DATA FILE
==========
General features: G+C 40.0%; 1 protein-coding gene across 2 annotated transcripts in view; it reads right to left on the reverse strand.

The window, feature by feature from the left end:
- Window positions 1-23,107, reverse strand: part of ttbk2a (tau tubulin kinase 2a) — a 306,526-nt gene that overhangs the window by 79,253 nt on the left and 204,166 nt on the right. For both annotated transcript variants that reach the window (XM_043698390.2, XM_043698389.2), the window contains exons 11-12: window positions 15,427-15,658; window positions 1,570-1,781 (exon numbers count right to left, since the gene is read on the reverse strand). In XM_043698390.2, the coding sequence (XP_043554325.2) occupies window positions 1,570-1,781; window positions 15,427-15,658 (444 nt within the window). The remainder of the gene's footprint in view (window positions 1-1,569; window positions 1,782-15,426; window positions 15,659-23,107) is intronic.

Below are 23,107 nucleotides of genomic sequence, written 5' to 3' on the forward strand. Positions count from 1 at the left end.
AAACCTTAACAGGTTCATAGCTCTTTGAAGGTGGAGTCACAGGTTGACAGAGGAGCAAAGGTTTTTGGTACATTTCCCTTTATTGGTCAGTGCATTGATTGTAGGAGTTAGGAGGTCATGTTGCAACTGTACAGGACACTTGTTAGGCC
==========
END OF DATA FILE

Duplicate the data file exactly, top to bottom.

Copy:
General features: G+C 40.0%; 1 protein-coding gene across 2 annotated transcripts in view; it reads right to left on the reverse strand.

The window, feature by feature from the left end:
- Window positions 1-23,107, reverse strand: part of ttbk2a (tau tubulin kinase 2a) — a 306,526-nt gene that overhangs the window by 79,253 nt on the left and 204,166 nt on the right. For both annotated transcript variants that reach the window (XM_043698390.2, XM_043698389.2), the window contains exons 11-12: window positions 15,427-15,658; window positions 1,570-1,781 (exon numbers count right to left, since the gene is read on the reverse strand). In XM_043698390.2, the coding sequence (XP_043554325.2) occupies window positions 1,570-1,781; window positions 15,427-15,658 (444 nt within the window). The remainder of the gene's footprint in view (window positions 1-1,569; window positions 1,782-15,426; window positions 15,659-23,107) is intronic.

Below are 23,107 nucleotides of genomic sequence, written 5' to 3' on the forward strand. Positions count from 1 at the left end.
AAACCTTAACAGGTTCATAGCTCTTTGAAGGTGGAGTCACAGGTTGACAGAGGAGCAAAGGTTTTTGGTACATTTCCCTTTATTGGTCAGTGCATTGATTGTAGGAGTTAGGAGGTCATGTTGCAACTGTACAGGACACTTGTTAGGCC